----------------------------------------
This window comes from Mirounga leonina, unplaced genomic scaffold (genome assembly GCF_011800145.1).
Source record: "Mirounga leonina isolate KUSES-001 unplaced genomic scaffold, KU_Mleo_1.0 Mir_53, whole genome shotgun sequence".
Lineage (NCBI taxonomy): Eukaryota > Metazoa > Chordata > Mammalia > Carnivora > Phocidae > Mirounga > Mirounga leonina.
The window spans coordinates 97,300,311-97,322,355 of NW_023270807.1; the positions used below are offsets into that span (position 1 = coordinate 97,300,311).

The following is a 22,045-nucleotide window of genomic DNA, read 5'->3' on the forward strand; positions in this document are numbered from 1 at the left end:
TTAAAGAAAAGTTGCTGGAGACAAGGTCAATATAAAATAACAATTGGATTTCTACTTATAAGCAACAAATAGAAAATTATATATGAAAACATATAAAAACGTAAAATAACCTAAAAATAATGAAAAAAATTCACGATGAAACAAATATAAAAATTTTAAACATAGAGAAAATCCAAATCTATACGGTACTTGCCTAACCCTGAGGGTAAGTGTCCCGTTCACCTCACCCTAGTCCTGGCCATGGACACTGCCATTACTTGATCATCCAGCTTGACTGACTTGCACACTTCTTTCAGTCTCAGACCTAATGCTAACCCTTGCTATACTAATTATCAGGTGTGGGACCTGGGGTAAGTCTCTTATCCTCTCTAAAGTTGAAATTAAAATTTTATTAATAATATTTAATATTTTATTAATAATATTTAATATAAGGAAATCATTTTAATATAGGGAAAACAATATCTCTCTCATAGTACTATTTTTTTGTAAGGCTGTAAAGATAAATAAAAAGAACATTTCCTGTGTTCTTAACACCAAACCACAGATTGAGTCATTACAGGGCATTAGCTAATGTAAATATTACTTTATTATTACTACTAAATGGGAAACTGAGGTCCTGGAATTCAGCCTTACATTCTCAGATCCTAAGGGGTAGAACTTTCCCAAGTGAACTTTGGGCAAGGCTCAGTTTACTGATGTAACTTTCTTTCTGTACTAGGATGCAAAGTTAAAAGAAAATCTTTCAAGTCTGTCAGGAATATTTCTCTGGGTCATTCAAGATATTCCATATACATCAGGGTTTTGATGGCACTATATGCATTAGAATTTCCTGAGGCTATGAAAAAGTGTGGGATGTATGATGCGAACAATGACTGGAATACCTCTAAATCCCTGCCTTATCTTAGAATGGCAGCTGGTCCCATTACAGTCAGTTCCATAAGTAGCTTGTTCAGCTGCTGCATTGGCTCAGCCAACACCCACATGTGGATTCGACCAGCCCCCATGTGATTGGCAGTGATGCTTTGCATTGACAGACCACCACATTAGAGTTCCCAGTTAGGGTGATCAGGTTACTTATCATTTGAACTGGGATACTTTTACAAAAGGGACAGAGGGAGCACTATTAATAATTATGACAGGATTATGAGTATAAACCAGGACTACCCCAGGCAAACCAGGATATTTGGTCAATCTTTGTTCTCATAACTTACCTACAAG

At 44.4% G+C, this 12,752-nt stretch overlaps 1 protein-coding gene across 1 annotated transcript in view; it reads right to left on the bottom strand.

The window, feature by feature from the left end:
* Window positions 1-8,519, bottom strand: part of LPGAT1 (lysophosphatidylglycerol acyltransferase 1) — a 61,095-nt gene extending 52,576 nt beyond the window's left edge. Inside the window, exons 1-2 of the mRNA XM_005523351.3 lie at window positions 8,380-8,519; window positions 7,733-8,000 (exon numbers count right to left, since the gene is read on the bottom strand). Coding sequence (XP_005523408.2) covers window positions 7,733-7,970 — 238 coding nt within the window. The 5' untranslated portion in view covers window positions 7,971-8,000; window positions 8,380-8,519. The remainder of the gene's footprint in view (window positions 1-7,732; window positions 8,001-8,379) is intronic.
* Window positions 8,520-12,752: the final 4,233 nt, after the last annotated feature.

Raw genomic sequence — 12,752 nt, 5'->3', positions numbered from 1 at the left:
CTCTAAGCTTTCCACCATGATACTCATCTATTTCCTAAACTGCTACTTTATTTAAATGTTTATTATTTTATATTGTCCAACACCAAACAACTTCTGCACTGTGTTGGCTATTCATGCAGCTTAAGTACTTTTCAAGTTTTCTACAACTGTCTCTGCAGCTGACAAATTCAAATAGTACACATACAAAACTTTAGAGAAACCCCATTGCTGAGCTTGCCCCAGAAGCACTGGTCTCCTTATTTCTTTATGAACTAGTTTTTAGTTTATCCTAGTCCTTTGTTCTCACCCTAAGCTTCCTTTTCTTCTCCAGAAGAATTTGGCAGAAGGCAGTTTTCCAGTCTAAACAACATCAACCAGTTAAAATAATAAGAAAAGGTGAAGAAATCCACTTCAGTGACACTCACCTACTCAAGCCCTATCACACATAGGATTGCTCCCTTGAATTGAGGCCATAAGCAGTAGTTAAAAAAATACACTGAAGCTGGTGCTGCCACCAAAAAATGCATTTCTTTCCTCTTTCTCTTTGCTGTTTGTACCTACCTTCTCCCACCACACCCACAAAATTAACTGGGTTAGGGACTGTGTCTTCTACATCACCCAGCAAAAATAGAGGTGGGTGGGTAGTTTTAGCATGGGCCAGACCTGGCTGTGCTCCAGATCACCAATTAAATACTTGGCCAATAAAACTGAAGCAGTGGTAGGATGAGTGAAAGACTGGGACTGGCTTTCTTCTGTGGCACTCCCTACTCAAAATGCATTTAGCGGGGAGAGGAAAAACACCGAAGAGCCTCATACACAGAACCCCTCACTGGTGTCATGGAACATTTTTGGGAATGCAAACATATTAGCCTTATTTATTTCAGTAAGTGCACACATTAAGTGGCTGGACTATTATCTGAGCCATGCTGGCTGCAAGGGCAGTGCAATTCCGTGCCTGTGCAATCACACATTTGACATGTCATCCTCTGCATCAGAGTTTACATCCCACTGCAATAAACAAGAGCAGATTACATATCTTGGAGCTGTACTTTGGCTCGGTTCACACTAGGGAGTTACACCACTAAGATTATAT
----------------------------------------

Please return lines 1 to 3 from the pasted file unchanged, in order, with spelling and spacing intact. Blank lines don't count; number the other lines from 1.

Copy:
This window comes from Mirounga leonina, unplaced genomic scaffold (genome assembly GCF_011800145.1).
Source record: "Mirounga leonina isolate KUSES-001 unplaced genomic scaffold, KU_Mleo_1.0 Mir_53, whole genome shotgun sequence".
Lineage (NCBI taxonomy): Eukaryota > Metazoa > Chordata > Mammalia > Carnivora > Phocidae > Mirounga > Mirounga leonina.